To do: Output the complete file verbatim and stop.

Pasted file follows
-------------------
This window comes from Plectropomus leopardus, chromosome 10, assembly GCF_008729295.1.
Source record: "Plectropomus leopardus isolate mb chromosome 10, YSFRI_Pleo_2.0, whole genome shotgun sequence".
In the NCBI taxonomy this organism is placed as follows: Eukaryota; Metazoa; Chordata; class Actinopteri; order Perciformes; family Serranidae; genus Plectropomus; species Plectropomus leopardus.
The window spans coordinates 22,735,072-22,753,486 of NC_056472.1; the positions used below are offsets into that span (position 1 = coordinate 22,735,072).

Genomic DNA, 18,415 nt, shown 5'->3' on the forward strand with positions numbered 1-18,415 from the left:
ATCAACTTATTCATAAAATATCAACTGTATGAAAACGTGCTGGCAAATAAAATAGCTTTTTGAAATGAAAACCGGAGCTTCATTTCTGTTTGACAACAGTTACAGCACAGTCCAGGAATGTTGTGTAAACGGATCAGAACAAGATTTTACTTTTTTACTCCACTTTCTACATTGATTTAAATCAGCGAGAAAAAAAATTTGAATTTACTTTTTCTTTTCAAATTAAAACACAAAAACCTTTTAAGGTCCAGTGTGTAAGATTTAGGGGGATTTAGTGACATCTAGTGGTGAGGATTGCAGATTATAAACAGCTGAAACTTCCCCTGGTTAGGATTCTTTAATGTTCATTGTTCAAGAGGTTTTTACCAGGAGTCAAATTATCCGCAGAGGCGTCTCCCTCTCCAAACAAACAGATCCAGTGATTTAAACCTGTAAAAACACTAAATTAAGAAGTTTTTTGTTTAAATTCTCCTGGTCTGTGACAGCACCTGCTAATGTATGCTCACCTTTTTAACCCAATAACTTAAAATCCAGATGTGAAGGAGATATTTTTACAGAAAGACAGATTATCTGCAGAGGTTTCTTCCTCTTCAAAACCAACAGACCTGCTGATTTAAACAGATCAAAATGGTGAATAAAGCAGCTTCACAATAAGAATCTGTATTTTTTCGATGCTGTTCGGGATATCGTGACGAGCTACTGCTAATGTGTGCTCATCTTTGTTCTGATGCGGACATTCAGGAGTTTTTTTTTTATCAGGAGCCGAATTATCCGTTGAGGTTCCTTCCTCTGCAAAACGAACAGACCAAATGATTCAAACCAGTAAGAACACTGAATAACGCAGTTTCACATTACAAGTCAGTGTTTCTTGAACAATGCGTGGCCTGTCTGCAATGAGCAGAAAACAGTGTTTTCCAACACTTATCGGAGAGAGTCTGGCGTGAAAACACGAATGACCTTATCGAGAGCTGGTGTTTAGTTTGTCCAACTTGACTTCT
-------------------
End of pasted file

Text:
This window comes from Plectropomus leopardus, chromosome 10, assembly GCF_008729295.1.
Source record: "Plectropomus leopardus isolate mb chromosome 10, YSFRI_Pleo_2.0, whole genome shotgun sequence".
In the NCBI taxonomy this organism is placed as follows: Eukaryota; Metazoa; Chordata; class Actinopteri; order Perciformes; family Serranidae; genus Plectropomus; species Plectropomus leopardus.
The window spans coordinates 22,735,072-22,753,486 of NC_056472.1; the positions used below are offsets into that span (position 1 = coordinate 22,735,072).

Genomic DNA, 18,415 nt, shown 5'->3' on the forward strand with positions numbered 1-18,415 from the left:
ATCAACTTATTCATAAAATATCAACTGTATGAAAACGTGCTGGCAAATAAAATAGCTTTTTGAAATGAAAACCGGAGCTTCATTTCTGTTTGACAACAGTTACAGCACAGTCCAGGAATGTTGTGTAAACGGATCAGAACAAGATTTTACTTTTTTACTCCACTTTCTACATTGATTTAAATCAGCGAGAAAAAAAATTTGAATTTACTTTTTCTTTTCAAATTAAAACACAAAAACCTTTTAAGGTCCAGTGTGTAAGATTTAGGGGGATTTAGTGACATCTAGTGGTGAGGATTGCAGATTATAAACAGCTGAAACTTCCCCTGGTTAGGATTCTTTAATGTTCATTGTTCAAGAGGTTTTTACCAGGAGTCAAATTATCCGCAGAGGCGTCTCCCTCTCCAAACAAACAGATCCAGTGATTTAAACCTGTAAAAACACTAAATTAAGAAGTTTTTTGTTTAAATTCTCCTGGTCTGTGACAGCACCTGCTAATGTATGCTCACCTTTTTAACCCAATAACTTAAAATCCAGATGTGAAGGAGATATTTTTACAGAAAGACAGATTATCTGCAGAGGTTTCTTCCTCTTCAAAACCAACAGACCTGCTGATTTAAACAGATCAAAATGGTGAATAAAGCAGCTTCACAATAAGAATCTGTATTTTTTCGATGCTGTTCGGGATATCGTGACGAGCTACTGCTAATGTGTGCTCATCTTTGTTCTGATGCGGACATTCAGGAGTTTTTTTTTTATCAGGAGCCGAATTATCCGTTGAGGTTCCTTCCTCTGCAAAACGAACAGACCAAATGATTCAAACCAGTAAGAACACTGAATAACGCAGTTTCACATTACAAGTCAGTGTTTCTTGAACAATGCGTGGCCTGTCTGCAATGAGCAGAAAACAGTGTTTTCCAACACTTATCGGAGAGAGTCTGGCGTGAAAACACGAATGACCTTATCGAGAGCTGGTGTTTAGTTTGTCCAACTTGACTTCT